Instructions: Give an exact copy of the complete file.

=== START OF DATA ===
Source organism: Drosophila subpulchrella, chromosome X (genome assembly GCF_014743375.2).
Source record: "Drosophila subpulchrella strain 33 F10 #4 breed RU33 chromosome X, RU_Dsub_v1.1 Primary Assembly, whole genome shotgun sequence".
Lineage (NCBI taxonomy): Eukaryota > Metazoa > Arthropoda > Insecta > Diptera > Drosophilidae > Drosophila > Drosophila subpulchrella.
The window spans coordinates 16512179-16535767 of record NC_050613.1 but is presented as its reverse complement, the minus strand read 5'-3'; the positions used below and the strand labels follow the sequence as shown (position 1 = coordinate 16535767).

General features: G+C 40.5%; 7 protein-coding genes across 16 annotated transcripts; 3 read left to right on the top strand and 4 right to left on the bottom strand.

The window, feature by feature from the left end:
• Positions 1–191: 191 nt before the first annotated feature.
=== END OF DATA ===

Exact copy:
Source organism: Drosophila subpulchrella, chromosome X (genome assembly GCF_014743375.2).
Source record: "Drosophila subpulchrella strain 33 F10 #4 breed RU33 chromosome X, RU_Dsub_v1.1 Primary Assembly, whole genome shotgun sequence".
Lineage (NCBI taxonomy): Eukaryota > Metazoa > Arthropoda > Insecta > Diptera > Drosophilidae > Drosophila > Drosophila subpulchrella.
The window spans coordinates 16512179-16535767 of record NC_050613.1 but is presented as its reverse complement, the minus strand read 5'-3'; the positions used below and the strand labels follow the sequence as shown (position 1 = coordinate 16535767).

General features: G+C 40.5%; 7 protein-coding genes across 16 annotated transcripts; 3 read left to right on the top strand and 4 right to left on the bottom strand.

The window, feature by feature from the left end:
• Positions 1–191: 191 nt before the first annotated feature.